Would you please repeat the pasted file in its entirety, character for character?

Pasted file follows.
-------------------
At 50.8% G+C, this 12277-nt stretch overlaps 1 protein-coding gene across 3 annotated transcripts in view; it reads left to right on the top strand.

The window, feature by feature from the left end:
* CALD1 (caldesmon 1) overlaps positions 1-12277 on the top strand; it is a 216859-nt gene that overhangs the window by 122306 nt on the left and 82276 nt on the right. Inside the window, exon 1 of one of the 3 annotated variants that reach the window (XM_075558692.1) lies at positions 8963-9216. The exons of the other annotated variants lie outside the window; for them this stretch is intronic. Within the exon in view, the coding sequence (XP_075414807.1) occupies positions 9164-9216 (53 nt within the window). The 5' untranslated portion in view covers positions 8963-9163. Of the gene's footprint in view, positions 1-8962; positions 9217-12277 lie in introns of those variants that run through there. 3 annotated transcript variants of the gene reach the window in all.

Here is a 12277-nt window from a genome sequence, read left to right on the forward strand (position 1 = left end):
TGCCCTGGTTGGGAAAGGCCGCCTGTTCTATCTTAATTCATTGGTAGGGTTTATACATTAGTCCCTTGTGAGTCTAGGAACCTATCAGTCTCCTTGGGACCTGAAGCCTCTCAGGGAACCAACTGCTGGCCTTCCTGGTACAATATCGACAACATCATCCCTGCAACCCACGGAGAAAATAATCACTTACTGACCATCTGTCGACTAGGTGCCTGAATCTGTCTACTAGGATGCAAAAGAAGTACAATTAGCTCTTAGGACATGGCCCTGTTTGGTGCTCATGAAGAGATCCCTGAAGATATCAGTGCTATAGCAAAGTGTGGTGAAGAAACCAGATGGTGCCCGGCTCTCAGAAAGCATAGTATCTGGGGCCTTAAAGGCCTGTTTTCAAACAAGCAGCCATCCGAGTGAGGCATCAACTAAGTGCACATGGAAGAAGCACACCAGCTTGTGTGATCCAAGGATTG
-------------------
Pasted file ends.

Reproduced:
At 50.8% G+C, this 12277-nt stretch overlaps 1 protein-coding gene across 3 annotated transcripts in view; it reads left to right on the top strand.

The window, feature by feature from the left end:
* CALD1 (caldesmon 1) overlaps positions 1-12277 on the top strand; it is a 216859-nt gene that overhangs the window by 122306 nt on the left and 82276 nt on the right. Inside the window, exon 1 of one of the 3 annotated variants that reach the window (XM_075558692.1) lies at positions 8963-9216. The exons of the other annotated variants lie outside the window; for them this stretch is intronic. Within the exon in view, the coding sequence (XP_075414807.1) occupies positions 9164-9216 (53 nt within the window). The 5' untranslated portion in view covers positions 8963-9163. Of the gene's footprint in view, positions 1-8962; positions 9217-12277 lie in introns of those variants that run through there. 3 annotated transcript variants of the gene reach the window in all.

Here is a 12277-nt window from a genome sequence, read left to right on the forward strand (position 1 = left end):
TGCCCTGGTTGGGAAAGGCCGCCTGTTCTATCTTAATTCATTGGTAGGGTTTATACATTAGTCCCTTGTGAGTCTAGGAACCTATCAGTCTCCTTGGGACCTGAAGCCTCTCAGGGAACCAACTGCTGGCCTTCCTGGTACAATATCGACAACATCATCCCTGCAACCCACGGAGAAAATAATCACTTACTGACCATCTGTCGACTAGGTGCCTGAATCTGTCTACTAGGATGCAAAAGAAGTACAATTAGCTCTTAGGACATGGCCCTGTTTGGTGCTCATGAAGAGATCCCTGAAGATATCAGTGCTATAGCAAAGTGTGGTGAAGAAACCAGATGGTGCCCGGCTCTCAGAAAGCATAGTATCTGGGGCCTTAAAGGCCTGTTTTCAAACAAGCAGCCATCCGAGTGAGGCATCAACTAAGTGCACATGGAAGAAGCACACCAGCTTGTGTGATCCAAGGATTG